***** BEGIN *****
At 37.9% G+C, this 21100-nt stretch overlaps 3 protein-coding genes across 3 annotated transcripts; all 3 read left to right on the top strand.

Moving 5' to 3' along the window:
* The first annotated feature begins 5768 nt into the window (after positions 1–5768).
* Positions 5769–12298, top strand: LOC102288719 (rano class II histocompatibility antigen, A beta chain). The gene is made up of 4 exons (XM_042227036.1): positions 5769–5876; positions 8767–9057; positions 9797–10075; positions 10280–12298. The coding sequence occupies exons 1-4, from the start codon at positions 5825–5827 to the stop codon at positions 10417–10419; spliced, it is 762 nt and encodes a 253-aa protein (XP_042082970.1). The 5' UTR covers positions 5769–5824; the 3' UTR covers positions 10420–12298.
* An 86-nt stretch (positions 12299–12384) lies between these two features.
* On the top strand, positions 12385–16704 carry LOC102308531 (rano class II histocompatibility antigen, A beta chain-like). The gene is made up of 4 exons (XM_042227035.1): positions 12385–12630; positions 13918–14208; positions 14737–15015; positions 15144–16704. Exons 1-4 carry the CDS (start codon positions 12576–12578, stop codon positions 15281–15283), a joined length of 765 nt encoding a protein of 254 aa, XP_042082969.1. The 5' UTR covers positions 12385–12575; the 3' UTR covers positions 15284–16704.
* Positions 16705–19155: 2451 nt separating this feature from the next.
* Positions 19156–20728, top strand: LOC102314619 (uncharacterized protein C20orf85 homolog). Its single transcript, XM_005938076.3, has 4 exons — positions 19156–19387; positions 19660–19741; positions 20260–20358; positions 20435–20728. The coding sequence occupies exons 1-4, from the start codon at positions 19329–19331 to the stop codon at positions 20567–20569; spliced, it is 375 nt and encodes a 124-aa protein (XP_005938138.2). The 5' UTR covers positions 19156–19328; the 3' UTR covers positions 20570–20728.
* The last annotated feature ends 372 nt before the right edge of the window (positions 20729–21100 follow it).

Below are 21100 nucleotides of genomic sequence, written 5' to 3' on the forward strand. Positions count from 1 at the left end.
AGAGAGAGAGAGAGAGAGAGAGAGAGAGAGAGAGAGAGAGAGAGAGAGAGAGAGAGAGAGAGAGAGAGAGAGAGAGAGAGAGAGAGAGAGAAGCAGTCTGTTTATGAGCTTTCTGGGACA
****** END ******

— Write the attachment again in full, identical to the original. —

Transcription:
At 37.9% G+C, this 21100-nt stretch overlaps 3 protein-coding genes across 3 annotated transcripts; all 3 read left to right on the top strand.

Moving 5' to 3' along the window:
* The first annotated feature begins 5768 nt into the window (after positions 1–5768).
* Positions 5769–12298, top strand: LOC102288719 (rano class II histocompatibility antigen, A beta chain). The gene is made up of 4 exons (XM_042227036.1): positions 5769–5876; positions 8767–9057; positions 9797–10075; positions 10280–12298. The coding sequence occupies exons 1-4, from the start codon at positions 5825–5827 to the stop codon at positions 10417–10419; spliced, it is 762 nt and encodes a 253-aa protein (XP_042082970.1). The 5' UTR covers positions 5769–5824; the 3' UTR covers positions 10420–12298.
* An 86-nt stretch (positions 12299–12384) lies between these two features.
* On the top strand, positions 12385–16704 carry LOC102308531 (rano class II histocompatibility antigen, A beta chain-like). The gene is made up of 4 exons (XM_042227035.1): positions 12385–12630; positions 13918–14208; positions 14737–15015; positions 15144–16704. Exons 1-4 carry the CDS (start codon positions 12576–12578, stop codon positions 15281–15283), a joined length of 765 nt encoding a protein of 254 aa, XP_042082969.1. The 5' UTR covers positions 12385–12575; the 3' UTR covers positions 15284–16704.
* Positions 16705–19155: 2451 nt separating this feature from the next.
* Positions 19156–20728, top strand: LOC102314619 (uncharacterized protein C20orf85 homolog). Its single transcript, XM_005938076.3, has 4 exons — positions 19156–19387; positions 19660–19741; positions 20260–20358; positions 20435–20728. The coding sequence occupies exons 1-4, from the start codon at positions 19329–19331 to the stop codon at positions 20567–20569; spliced, it is 375 nt and encodes a 124-aa protein (XP_005938138.2). The 5' UTR covers positions 19156–19328; the 3' UTR covers positions 20570–20728.
* The last annotated feature ends 372 nt before the right edge of the window (positions 20729–21100 follow it).

Below are 21100 nucleotides of genomic sequence, written 5' to 3' on the forward strand. Positions count from 1 at the left end.
AGAGAGAGAGAGAGAGAGAGAGAGAGAGAGAGAGAGAGAGAGAGAGAGAGAGAGAGAGAGAGAGAGAGAGAGAGAGAGAGAGAGAGAGAGAAGCAGTCTGTTTATGAGCTTTCTGGGACA